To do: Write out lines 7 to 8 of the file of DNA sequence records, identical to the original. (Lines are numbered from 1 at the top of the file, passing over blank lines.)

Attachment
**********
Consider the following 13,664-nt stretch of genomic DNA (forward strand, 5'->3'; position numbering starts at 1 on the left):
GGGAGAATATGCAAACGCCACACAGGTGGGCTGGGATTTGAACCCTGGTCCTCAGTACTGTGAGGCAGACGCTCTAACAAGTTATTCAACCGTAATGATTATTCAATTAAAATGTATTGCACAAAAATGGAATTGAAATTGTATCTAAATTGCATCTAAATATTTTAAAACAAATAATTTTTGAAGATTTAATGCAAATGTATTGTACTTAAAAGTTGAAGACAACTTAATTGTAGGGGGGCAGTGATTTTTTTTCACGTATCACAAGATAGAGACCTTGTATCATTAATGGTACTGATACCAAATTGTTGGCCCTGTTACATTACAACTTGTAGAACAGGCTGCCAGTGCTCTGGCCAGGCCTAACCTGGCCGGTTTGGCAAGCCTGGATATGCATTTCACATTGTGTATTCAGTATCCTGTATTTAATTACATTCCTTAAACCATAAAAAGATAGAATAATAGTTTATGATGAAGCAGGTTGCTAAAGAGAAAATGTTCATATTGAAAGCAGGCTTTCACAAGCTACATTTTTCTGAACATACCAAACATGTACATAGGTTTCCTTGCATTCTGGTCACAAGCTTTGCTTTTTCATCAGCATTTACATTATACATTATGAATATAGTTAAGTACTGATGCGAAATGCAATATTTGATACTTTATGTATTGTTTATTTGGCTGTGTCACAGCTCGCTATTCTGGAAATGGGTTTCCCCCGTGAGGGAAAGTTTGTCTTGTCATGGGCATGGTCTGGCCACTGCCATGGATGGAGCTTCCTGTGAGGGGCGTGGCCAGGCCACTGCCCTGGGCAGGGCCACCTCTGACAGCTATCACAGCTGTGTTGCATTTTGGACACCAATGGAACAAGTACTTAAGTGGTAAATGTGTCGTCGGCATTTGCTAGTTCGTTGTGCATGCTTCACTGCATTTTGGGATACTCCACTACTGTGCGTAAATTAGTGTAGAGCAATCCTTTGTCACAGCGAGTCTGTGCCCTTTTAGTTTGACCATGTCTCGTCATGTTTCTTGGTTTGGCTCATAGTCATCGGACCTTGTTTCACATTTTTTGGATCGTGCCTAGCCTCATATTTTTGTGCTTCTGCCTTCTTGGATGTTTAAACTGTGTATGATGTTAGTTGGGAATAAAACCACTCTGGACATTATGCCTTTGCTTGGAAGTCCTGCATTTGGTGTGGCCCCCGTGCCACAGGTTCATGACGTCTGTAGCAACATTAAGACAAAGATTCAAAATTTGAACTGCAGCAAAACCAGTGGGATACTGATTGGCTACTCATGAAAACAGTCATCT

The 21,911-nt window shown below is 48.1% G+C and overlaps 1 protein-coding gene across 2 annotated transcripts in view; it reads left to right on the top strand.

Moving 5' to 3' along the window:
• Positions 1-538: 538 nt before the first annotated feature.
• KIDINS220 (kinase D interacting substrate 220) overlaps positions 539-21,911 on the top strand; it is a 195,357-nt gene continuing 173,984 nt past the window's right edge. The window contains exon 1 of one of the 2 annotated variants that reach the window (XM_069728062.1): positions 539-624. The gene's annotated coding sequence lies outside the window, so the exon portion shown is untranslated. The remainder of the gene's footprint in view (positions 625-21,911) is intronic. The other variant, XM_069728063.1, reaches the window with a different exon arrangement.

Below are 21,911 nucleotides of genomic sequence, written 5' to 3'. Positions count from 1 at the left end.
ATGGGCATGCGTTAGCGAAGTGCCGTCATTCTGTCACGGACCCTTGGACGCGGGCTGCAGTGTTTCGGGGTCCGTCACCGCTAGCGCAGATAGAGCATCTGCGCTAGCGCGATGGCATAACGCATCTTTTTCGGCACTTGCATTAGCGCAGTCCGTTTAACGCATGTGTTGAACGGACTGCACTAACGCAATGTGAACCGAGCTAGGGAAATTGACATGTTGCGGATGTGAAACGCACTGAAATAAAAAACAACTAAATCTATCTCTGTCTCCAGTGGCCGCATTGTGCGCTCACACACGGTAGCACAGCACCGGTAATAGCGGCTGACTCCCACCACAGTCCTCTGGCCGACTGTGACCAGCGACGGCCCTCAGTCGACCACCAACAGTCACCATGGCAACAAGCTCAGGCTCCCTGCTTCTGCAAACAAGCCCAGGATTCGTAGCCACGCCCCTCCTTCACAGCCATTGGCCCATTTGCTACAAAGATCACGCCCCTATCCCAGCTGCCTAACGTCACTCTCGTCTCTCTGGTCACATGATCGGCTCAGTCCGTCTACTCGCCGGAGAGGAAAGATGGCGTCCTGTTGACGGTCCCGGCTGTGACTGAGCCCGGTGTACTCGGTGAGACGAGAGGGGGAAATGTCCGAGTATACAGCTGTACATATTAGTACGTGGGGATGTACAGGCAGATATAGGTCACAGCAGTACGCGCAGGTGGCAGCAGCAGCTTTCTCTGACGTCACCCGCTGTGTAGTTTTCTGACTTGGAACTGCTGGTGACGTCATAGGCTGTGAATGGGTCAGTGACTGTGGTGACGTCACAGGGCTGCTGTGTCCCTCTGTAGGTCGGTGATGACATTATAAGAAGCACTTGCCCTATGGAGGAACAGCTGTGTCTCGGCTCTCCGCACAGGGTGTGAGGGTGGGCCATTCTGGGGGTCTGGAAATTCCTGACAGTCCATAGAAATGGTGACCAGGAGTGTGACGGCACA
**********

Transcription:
Below are 21,911 nucleotides of genomic sequence, written 5' to 3'. Positions count from 1 at the left end.
ATGGGCATGCGTTAGCGAAGTGCCGTCATTCTGTCACGGACCCTTGGACGCGGGCTGCAGTGTTTCGGGGTCCGTCACCGCTAGCGCAGATAGAGCATCTGCGCTAGCGCGATGGCATAACGCATCTTTTTCGGCACTTGCATTAGCGCAGTCCGTTTAACGCATGTGTTGAACGGACTGCACTAACGCAATGTGAACCGAGCTAGGGAAATTGACATGTTGCGGATGTGAAACGCACTGAAATAAAAAACAACTAAATCTATCTCTGTCTCCAGTGGCCGCATTGTGCGCTCACACACGGTAGCACAGCACCGGTAATAGCGGCTGACTCCCACCACAGTCCTCTGGCCGACTGTGACCAGCGACGGCCCTCAGTCGACCACCAACAGTCACCATGGCAACAAGCTCAGGCTCCCTGCTTCTGCAAACAAGCCCAGGATTCGTAGCCACGCCCCTCCTTCACAGCCATTGGCCCATTTGCTACAAAGATCACGCCCCTATCCCAGCTGCCTAACGTCACTCTCGTCTCTCTGGTCACATGATCGGCTCAGTCCGTCTACTCGCCGGAGAGGAAAGATGGCGTCCTGTTGACGGTCCCGGCTGTGACTGAGCCCGGTGTACTCGGTGAGACGAGAGGGGGAAATGTCCGAGTATACAGCTGTACATATTAGTACGTGGGGATGTACAGGCAGATATAGGTCACAGCAGTACGCGCAGGTGGCAGCAGCAGCTTTCTCTGACGTCACCCGCTGTGTAGTTTTCTGACTTGGAACTGCTGGTGACGTCATAGGCTGTGAATGGGTCAGTGACTGTGGTGACGTCACAGGGCTGCTGTGTCCCTCTGTAGGTCGGTGATGACATTATAAGAAGCACTTGCCCTATGGAGGAACAGCTGTGTCTCGGCTCTCCGCACAGGGTGTGAGGGTGGGCCATTCTGGGGGTCTGGAAATTCCTGACAGTCCATAGAAATGGTGACCAGGAGTGTGACGGCACA